Coronavirus Fight Shows Need for Broadband Infrastructure


Recent school closures and remote-work directives intended to slow the spread of COVID-19 will have a harsher impact on rural Missourians than their urban and suburban peers. The precautions against this highly contagious virus are understandable and probably the right call. However, implementing the “digital distancing” will be much more difficult in rural Missouri than in cities.

Over one million rural residents in Missouri do not have access to high-speed internet, more than any state except California or Texas. Missouri ranks 41st in the nation in broadband connectivity.

The lack of rural internet connectivity causes plenty of day-to-day frustrations. But in a crisis like the current fight against coronavirus, the impact becomes even more glaring.

Several schools, including the University of Missouri, have suspended in-person classes. Many current courses will be held remotely via teleconferencing technology. Students will be expected to work on projects remotely and submit homework and take tests electronically. Many businesses are developing contingency plans that include employees working remotely. Travel can often be replaced with teleconferencing and virtual meetings. Email and paperless technologies allow information-sharing without physical, in-person contact.

Technological advances enabled by broadband internet technology are valuable in our current fight. They let schools and businesses implement recommended “social distancing” without major disruption. Unfortunately, access to broadband is a limiting factor for rural students and employees. Working or studying remotely is only an option only if you have access to broadband.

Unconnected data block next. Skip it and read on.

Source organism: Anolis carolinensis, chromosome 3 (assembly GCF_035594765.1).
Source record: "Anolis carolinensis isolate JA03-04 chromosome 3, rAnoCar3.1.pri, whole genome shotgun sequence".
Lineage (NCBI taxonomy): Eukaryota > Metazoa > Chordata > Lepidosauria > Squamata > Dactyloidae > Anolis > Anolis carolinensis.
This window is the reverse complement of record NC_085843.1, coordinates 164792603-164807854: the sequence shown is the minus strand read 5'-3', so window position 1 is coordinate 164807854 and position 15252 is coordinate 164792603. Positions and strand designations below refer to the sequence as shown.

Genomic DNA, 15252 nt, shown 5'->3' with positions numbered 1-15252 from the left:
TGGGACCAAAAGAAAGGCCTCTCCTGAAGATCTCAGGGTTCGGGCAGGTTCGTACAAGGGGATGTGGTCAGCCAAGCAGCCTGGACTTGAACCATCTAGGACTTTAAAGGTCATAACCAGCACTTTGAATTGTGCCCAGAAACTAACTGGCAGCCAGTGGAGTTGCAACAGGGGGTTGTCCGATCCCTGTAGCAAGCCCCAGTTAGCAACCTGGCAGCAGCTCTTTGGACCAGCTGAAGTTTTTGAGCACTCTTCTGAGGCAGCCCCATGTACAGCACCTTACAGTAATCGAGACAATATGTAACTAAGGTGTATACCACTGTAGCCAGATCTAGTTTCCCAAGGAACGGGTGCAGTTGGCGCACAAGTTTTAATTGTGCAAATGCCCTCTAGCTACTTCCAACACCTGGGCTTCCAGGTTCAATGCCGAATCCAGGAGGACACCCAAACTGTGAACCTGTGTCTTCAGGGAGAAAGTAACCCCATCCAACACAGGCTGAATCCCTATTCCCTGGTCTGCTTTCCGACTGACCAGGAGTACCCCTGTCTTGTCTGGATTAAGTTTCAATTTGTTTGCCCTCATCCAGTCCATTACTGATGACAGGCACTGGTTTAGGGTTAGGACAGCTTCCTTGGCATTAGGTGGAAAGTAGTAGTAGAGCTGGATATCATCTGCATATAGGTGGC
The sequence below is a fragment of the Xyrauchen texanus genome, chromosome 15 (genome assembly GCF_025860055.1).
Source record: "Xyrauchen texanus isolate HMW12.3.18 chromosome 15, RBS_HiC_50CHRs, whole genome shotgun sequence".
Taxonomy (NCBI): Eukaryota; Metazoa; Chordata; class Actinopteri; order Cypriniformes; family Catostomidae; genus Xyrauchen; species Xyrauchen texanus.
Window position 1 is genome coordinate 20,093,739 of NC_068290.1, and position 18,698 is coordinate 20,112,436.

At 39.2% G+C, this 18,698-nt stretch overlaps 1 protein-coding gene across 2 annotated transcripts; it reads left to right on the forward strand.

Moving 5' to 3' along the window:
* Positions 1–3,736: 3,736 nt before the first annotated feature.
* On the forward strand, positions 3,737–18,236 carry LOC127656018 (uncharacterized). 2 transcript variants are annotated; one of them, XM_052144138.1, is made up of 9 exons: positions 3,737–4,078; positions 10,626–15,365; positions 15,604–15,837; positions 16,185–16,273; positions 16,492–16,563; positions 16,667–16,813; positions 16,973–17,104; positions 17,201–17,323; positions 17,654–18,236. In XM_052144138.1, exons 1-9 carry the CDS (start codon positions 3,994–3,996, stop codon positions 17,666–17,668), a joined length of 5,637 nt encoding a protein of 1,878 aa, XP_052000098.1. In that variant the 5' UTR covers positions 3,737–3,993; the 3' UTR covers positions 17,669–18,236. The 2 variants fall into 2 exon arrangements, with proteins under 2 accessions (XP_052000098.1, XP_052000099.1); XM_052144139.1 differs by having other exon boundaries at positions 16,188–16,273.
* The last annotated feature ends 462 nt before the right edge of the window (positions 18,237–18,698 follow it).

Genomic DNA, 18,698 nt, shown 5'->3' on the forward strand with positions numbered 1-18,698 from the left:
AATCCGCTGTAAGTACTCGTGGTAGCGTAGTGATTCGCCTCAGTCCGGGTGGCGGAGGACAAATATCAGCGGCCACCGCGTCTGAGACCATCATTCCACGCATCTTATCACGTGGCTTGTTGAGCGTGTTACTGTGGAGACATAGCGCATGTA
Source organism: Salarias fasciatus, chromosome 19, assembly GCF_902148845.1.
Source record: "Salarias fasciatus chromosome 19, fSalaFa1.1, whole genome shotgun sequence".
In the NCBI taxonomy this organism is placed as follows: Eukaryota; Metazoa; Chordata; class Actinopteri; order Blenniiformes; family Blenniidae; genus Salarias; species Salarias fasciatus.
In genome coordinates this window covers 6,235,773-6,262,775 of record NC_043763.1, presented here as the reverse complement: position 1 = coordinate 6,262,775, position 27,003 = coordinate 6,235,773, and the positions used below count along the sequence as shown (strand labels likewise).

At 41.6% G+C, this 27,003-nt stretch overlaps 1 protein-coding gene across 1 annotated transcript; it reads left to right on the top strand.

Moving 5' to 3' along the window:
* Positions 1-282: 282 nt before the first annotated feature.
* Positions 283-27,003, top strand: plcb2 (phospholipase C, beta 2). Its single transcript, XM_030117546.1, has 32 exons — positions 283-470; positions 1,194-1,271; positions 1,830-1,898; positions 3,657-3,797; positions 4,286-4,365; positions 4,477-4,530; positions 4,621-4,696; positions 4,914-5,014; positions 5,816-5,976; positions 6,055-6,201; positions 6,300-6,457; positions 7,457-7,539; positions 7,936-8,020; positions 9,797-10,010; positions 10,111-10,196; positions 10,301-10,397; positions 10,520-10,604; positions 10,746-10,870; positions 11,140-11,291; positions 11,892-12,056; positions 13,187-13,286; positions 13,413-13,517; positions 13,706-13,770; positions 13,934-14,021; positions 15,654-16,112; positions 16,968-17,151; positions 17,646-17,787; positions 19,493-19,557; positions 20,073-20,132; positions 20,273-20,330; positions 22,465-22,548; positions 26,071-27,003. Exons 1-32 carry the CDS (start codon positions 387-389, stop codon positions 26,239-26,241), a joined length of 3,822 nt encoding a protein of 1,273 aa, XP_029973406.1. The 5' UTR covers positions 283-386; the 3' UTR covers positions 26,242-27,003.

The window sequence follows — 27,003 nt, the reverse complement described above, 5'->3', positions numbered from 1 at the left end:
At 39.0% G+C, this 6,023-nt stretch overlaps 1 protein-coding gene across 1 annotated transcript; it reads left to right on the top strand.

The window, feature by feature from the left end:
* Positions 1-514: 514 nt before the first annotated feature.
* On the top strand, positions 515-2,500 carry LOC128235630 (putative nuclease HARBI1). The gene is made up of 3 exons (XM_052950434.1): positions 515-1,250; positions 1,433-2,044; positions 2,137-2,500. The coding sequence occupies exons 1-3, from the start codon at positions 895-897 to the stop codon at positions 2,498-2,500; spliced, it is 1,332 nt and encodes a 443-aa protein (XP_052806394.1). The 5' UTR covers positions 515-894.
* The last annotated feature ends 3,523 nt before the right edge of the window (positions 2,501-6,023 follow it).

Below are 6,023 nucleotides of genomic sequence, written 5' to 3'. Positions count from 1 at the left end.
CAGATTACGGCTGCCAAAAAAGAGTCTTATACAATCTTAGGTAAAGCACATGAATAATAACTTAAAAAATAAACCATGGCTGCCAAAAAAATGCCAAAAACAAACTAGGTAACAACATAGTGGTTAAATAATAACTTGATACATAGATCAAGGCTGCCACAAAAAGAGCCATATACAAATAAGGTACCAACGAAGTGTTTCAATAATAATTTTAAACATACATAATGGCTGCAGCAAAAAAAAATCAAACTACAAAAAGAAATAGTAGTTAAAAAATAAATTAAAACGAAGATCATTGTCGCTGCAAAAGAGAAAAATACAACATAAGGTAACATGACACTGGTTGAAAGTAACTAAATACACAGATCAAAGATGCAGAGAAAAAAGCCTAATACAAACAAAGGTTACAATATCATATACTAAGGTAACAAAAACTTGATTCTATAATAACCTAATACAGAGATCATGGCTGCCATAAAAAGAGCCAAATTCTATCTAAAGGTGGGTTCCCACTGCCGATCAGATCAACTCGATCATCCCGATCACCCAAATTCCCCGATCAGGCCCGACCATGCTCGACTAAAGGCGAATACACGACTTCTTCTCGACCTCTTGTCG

Developing broadband infrastructure throughout Missouri would help rural residents follow the best health practices during future crises. Rural broadband would also bring more options for treating patients through remote telemedicine. When keeping doctors healthy is the top priority, giving them options to assess and treat patients remotely is valuable. It would also help solve the chronic shortage of physicians faced by many rural areas.

In the face of a global pandemic, it’s definitely better to be safe than sorry. However, we look forward to the day when remote access to school, work, and healthcare is available to everyone, not only those who live in a city or town. We should see this event as a wake-up call to expand our infrastructure so that staying connected and healthy while at home is easier in the future.

Source: Missouri Farm Bureau Federation


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